K'NA THE DREAMWEAVER (Ida Anita Del Mundo, 2014)

Official Entry, New Breed Category, Cinemalaya X

Watching K'NA THE DREAMWEAVER is like watching a gorgeously shot travelogue. The debut feature film of Ida Anita Del Mundo (Doy Del Mundo's daughter) weaves an uncompromising, compelling tale of love and destiny set against the hauntingly beautiful Lake Sebu in South Cotabato, beckoning us to enter a world rarely seen on film.

As a child, K'na (Hezel Ann Sulan) is already exposed to the intricate T'boli tradition of weaving. As she matures into a beautiful, young lady (Mara Lopez), K'na is guided and prepared by her grandmother Be Lampey (Erlinda Villalobos) to be their clan's next dreamweaver. Amidst their peaceful residence off the waters of Lake Sebu, constant threat from their mother tribe shakes the villagers. All of this, because of a generations-old betrayal that continues to haunt the lineage of Be Lampey.

In the majesty of their humble abode, love blossomed between K'na and Silaw (RK Bagatsing), an abaca farmer. For a while it was good, and fleeting, like the world around them vanished in an instant. But conflict arose because K'na is of royalty, being the chieftain Lobong Ditan's (Nonie Buencamino) daughter. And when opportunity presented itself for peace, K'na is offered as a future wife to Kagis (Alex Medina), the son of the opposing tribe's leader (Bembol Roco).

Writer-Director Ida Anita Del Mundo understood simplicity in her storytelling. There are no grand plot twists, outrageous dialogue or deus ex machina to her narrative which allowed further immersion into the rich culture of the T'boli, where tradition is paramount and subservience to their elders is indelible. The various colors of the abaca and the meanings they represent are discussed in detail, and in later scenes in the film we witness as the strands of abaca become characters themselves. They take a shape of their own in the story.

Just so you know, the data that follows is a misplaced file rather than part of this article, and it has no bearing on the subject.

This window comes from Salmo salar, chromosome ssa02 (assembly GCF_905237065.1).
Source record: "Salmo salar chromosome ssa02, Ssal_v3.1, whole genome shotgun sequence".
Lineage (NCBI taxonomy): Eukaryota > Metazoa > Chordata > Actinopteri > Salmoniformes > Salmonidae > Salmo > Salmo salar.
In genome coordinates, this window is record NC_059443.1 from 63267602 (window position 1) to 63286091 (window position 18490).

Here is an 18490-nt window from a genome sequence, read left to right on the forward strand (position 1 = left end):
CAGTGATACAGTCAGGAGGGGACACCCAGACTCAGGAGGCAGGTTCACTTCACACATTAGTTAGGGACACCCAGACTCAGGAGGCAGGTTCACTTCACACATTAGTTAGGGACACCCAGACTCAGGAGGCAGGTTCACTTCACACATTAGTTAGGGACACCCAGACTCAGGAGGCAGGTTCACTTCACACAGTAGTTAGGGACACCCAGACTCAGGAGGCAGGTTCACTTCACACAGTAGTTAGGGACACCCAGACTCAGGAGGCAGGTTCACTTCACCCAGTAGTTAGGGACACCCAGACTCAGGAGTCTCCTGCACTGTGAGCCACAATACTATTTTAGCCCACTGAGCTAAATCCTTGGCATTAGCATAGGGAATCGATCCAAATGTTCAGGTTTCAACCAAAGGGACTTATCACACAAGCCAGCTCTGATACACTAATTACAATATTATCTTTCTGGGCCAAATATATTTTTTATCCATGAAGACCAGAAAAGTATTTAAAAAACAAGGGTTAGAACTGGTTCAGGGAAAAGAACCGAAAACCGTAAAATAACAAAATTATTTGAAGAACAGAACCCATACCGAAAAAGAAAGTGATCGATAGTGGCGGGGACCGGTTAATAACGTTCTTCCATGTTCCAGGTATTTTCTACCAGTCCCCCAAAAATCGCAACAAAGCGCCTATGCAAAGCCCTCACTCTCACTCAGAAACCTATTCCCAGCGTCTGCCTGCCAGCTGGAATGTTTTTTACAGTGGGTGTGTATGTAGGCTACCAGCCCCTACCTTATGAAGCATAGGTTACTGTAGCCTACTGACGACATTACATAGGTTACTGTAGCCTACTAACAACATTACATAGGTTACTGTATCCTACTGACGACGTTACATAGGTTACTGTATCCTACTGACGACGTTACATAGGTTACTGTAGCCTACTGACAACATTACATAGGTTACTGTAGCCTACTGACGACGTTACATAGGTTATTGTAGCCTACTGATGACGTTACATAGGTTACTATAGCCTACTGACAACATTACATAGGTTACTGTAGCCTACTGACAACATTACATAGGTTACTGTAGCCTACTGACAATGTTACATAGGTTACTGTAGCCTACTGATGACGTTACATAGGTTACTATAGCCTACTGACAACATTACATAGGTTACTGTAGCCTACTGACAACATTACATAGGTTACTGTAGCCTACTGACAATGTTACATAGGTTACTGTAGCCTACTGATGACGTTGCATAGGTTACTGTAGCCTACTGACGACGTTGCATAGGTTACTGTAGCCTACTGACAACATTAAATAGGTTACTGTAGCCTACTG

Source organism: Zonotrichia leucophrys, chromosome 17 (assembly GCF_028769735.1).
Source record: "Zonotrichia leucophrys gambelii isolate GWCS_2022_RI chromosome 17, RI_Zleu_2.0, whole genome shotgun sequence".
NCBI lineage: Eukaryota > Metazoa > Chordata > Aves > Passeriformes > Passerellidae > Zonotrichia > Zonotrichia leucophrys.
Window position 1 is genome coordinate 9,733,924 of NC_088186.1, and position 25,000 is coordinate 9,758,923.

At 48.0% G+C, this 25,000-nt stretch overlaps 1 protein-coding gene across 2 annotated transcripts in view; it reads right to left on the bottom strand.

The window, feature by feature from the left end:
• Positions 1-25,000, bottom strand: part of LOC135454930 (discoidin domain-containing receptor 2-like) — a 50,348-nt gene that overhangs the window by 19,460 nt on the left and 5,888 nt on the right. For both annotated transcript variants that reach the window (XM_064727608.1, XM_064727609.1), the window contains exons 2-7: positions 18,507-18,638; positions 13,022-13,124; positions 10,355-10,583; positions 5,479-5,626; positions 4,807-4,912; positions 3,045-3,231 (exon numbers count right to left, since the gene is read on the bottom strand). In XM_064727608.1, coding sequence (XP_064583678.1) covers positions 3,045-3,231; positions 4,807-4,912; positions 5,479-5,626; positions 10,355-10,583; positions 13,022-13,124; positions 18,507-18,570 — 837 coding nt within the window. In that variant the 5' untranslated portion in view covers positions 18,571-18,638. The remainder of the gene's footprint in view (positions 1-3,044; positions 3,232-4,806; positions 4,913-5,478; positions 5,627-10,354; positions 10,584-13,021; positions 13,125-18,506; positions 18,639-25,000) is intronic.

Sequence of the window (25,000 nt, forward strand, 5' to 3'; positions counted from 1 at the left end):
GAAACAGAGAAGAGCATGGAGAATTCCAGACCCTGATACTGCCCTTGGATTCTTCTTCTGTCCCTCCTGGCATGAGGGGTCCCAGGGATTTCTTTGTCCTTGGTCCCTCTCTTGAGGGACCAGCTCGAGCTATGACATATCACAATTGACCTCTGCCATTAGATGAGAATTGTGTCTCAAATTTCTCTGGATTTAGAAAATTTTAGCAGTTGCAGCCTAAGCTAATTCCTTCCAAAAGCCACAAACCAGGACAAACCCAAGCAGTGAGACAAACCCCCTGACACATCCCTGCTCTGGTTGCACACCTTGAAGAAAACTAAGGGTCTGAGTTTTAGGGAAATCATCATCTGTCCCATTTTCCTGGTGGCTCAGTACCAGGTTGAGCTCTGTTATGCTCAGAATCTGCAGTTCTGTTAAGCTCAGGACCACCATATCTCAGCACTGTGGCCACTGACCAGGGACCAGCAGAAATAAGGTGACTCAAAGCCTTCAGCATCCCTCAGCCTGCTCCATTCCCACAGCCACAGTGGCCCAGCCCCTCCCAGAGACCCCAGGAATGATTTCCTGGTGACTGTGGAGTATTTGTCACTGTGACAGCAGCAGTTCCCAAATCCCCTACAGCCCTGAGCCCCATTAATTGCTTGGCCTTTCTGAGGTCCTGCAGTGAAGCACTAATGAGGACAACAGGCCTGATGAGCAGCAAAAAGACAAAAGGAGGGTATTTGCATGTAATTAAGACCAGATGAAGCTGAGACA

The changing of the season, the stillness of the water, and even the vivid colors of the flowers and lilies are all expertly captured by Lee Briones' eye for detail. To complement that si Toym Imao's award-winning production design for the film, which brought to life a whole village steeped in history. Del Mundo knew how to utilize her environment as elements. Nature did the storytelling.

Mara Lopez shines as if a real-life princess torn between her heart and her duty. Nonie Buencamino avoided the pitfalls of portraying a father who has to impose marriage on her daughter, and in doing so has created a figure that is loving, without losing authority. Even Erlinda Villalobos as Be Lampey is remarkable, subtle in her ways and projecting her character's wisdom with grace.

I immediately liked K'NA THE DREAMWEAVER because of its unpretentious attack on a cultural tale. It is simple, straight, and yet arrestingly beautiful. It takes you on its arms and almost lulls you into a dream, and by the time it ends, it leaves an unforgettable poignant impression worthy of a second experience.

RATING: 5/5  


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